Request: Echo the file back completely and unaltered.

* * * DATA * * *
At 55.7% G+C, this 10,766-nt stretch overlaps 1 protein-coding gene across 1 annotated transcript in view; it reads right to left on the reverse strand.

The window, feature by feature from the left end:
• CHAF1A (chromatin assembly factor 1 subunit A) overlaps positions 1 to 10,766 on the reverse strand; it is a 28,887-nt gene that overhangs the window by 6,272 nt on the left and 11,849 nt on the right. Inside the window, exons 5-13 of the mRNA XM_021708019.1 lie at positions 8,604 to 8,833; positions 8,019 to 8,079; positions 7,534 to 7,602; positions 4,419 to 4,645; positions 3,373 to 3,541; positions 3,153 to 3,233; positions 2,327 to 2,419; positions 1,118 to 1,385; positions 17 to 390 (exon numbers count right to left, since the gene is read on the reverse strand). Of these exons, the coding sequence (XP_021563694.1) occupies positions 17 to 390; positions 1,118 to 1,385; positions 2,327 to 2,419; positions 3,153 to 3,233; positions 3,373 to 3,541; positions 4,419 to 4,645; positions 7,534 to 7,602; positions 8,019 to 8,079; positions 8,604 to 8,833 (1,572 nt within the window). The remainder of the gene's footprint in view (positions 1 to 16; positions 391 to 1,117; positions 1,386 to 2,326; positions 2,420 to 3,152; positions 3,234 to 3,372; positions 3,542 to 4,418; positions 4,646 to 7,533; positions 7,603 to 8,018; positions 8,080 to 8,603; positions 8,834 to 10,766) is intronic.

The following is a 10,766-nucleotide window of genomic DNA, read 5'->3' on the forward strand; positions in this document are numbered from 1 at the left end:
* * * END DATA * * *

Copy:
At 55.7% G+C, this 10,766-nt stretch overlaps 1 protein-coding gene across 1 annotated transcript in view; it reads right to left on the reverse strand.

The window, feature by feature from the left end:
• CHAF1A (chromatin assembly factor 1 subunit A) overlaps positions 1 to 10,766 on the reverse strand; it is a 28,887-nt gene that overhangs the window by 6,272 nt on the left and 11,849 nt on the right. Inside the window, exons 5-13 of the mRNA XM_021708019.1 lie at positions 8,604 to 8,833; positions 8,019 to 8,079; positions 7,534 to 7,602; positions 4,419 to 4,645; positions 3,373 to 3,541; positions 3,153 to 3,233; positions 2,327 to 2,419; positions 1,118 to 1,385; positions 17 to 390 (exon numbers count right to left, since the gene is read on the reverse strand). Of these exons, the coding sequence (XP_021563694.1) occupies positions 17 to 390; positions 1,118 to 1,385; positions 2,327 to 2,419; positions 3,153 to 3,233; positions 3,373 to 3,541; positions 4,419 to 4,645; positions 7,534 to 7,602; positions 8,019 to 8,079; positions 8,604 to 8,833 (1,572 nt within the window). The remainder of the gene's footprint in view (positions 1 to 16; positions 391 to 1,117; positions 1,386 to 2,326; positions 2,420 to 3,152; positions 3,234 to 3,372; positions 3,542 to 4,418; positions 4,646 to 7,533; positions 7,603 to 8,018; positions 8,080 to 8,603; positions 8,834 to 10,766) is intronic.

The following is a 10,766-nucleotide window of genomic DNA, read 5'->3' on the forward strand; positions in this document are numbered from 1 at the left end: